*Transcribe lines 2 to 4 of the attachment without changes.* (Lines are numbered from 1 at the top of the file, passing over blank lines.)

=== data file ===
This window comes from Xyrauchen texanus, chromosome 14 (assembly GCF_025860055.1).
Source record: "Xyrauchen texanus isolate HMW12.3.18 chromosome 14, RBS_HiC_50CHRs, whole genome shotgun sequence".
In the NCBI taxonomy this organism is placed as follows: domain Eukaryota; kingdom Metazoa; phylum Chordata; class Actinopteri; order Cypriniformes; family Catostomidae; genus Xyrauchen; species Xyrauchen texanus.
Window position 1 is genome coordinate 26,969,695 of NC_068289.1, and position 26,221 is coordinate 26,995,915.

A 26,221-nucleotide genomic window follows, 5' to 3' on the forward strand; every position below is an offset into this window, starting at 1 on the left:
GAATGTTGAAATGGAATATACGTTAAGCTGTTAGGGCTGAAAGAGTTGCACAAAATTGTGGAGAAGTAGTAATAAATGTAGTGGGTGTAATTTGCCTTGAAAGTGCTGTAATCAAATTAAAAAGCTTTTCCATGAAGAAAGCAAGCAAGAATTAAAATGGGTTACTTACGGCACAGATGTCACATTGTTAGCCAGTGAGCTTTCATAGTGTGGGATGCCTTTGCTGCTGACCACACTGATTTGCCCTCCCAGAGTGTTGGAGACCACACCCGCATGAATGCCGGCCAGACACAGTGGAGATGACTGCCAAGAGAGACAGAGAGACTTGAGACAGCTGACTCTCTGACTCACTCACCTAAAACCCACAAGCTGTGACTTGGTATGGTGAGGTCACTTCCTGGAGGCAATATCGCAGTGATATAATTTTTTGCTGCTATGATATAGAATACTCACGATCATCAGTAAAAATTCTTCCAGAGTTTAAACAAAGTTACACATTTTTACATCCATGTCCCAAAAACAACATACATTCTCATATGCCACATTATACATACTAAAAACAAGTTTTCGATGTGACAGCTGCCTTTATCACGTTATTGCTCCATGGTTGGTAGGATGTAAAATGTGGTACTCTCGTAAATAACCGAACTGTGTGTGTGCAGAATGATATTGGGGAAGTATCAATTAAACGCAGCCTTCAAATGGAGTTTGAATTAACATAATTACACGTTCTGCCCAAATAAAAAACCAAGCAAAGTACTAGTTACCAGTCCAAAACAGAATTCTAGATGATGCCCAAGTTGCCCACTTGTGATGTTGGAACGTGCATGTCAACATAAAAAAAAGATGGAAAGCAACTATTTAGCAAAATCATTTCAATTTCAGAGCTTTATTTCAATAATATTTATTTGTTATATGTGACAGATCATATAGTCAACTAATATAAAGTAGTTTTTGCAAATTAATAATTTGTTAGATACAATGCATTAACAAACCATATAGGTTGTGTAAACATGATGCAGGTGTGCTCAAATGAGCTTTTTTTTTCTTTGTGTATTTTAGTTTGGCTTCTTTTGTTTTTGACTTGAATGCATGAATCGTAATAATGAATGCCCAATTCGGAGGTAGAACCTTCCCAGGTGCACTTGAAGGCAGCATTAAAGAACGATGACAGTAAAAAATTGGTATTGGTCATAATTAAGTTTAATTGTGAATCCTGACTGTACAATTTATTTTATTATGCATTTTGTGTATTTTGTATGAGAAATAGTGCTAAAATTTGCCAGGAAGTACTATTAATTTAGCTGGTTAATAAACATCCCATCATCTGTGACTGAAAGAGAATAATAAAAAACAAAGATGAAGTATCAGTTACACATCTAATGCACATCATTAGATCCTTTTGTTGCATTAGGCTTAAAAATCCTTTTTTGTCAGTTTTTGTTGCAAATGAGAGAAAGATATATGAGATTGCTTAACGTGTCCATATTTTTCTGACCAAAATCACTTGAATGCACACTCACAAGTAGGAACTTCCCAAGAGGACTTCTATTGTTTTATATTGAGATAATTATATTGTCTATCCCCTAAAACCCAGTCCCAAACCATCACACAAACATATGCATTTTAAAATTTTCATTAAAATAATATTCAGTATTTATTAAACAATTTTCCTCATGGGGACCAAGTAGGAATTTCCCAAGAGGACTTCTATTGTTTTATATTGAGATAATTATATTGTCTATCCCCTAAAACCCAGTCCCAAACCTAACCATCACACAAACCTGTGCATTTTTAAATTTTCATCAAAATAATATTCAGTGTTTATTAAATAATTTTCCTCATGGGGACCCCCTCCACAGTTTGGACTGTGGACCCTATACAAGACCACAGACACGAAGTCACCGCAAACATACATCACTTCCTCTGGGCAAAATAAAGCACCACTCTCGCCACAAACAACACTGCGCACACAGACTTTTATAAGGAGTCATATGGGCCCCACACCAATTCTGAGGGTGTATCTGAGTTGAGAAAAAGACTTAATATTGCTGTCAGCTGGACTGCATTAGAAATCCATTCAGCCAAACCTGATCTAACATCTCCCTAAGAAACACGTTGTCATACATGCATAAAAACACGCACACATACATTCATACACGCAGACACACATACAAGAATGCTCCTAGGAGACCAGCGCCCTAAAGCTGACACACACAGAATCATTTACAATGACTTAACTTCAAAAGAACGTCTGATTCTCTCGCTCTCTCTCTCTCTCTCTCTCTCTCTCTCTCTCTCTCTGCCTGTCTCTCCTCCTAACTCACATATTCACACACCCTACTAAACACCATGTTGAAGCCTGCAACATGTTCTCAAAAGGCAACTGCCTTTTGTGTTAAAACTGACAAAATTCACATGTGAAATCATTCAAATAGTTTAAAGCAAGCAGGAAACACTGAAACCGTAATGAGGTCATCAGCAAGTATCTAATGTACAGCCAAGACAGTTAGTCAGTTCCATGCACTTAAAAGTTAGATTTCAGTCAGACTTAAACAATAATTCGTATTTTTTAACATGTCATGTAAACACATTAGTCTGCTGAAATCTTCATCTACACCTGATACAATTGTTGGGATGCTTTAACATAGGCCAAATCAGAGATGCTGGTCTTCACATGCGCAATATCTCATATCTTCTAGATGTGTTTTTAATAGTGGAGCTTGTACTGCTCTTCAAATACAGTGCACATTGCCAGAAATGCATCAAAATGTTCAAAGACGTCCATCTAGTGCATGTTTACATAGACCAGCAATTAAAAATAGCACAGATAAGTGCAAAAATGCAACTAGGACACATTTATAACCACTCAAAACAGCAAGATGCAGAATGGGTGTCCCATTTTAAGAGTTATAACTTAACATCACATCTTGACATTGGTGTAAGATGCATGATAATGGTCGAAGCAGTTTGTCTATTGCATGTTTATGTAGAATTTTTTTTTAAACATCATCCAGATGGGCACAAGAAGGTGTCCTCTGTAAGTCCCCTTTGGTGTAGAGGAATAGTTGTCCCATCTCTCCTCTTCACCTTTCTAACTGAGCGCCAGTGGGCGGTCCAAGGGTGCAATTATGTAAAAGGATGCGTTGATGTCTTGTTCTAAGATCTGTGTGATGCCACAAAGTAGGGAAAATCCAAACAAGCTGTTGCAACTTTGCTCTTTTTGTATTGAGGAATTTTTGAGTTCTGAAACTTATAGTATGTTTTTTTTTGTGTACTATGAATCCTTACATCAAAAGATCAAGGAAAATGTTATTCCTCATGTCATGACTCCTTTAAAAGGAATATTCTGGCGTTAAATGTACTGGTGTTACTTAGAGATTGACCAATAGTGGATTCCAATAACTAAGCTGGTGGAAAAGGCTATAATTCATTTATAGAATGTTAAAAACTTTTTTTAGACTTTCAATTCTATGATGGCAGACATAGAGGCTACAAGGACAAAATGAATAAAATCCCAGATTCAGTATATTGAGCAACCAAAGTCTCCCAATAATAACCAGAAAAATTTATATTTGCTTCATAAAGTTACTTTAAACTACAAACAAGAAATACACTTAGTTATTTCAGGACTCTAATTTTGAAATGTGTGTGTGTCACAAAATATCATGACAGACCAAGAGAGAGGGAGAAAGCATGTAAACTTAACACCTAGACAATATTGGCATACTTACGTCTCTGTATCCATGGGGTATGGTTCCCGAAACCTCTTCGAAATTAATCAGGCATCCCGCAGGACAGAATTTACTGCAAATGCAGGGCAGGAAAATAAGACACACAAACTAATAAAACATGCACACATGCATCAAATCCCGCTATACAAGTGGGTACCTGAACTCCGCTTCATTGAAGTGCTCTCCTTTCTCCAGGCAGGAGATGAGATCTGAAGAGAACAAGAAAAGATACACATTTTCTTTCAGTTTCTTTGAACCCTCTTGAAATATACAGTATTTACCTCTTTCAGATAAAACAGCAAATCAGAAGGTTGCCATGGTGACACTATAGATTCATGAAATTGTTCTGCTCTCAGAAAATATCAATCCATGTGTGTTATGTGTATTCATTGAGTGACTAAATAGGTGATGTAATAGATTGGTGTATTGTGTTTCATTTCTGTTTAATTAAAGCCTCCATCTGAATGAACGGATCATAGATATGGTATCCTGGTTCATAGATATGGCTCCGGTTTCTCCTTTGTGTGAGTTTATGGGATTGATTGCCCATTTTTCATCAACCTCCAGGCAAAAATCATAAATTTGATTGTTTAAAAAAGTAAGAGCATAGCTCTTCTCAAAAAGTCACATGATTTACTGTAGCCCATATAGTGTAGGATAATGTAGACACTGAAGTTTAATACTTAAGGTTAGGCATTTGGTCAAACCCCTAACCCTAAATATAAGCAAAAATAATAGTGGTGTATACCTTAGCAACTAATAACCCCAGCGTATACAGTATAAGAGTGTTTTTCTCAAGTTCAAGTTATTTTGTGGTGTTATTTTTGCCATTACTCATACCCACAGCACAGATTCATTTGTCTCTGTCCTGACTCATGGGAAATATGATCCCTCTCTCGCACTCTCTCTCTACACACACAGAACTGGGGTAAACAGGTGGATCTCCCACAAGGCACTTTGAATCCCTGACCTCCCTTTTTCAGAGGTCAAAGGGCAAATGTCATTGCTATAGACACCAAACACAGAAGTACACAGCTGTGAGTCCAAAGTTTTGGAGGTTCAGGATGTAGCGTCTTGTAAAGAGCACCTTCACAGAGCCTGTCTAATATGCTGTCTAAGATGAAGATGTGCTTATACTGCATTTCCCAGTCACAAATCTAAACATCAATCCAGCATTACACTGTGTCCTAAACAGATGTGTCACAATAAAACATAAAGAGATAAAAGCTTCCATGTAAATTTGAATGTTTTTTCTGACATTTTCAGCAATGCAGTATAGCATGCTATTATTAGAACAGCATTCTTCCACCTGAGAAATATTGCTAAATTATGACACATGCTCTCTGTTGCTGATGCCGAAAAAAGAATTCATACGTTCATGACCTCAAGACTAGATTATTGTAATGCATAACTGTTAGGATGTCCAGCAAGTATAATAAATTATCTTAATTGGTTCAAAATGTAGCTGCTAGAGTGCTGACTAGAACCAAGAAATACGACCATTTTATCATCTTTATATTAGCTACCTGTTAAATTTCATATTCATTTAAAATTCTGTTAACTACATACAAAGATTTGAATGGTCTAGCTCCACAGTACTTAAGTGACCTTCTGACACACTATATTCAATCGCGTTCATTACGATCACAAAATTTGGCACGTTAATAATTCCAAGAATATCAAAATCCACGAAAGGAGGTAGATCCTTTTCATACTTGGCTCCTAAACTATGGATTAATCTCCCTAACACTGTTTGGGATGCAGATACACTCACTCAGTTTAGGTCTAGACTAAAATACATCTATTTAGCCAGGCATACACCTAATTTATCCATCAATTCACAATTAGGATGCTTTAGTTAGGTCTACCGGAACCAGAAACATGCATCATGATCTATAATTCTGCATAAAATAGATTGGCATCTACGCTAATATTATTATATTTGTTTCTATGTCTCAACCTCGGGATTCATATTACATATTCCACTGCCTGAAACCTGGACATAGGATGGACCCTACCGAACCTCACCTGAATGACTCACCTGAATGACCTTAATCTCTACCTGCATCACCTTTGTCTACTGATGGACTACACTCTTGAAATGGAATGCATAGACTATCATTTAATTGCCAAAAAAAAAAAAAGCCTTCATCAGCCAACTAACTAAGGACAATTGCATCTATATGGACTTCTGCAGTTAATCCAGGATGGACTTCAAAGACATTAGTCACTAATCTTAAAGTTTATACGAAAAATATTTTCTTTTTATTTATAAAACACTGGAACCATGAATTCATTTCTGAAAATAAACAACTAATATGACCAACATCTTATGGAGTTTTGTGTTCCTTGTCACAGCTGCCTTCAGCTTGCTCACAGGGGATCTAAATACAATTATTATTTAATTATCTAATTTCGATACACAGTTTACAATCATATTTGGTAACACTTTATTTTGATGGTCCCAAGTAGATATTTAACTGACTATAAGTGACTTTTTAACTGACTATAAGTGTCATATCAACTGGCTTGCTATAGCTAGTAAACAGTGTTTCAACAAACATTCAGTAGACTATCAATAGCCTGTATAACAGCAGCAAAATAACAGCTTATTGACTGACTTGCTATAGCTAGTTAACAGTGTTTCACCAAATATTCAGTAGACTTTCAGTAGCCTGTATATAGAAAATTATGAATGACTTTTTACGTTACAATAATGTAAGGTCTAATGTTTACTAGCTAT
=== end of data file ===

Source record: "Xyrauchen texanus isolate HMW12.3.18 chromosome 14, RBS_HiC_50CHRs, whole genome shotgun sequence".
In the NCBI taxonomy this organism is placed as follows: domain Eukaryota; kingdom Metazoa; phylum Chordata; class Actinopteri; order Cypriniformes; family Catostomidae; genus Xyrauchen; species Xyrauchen texanus.
Window position 1 is genome coordinate 26,969,695 of NC_068289.1, and position 26,221 is coordinate 26,995,915.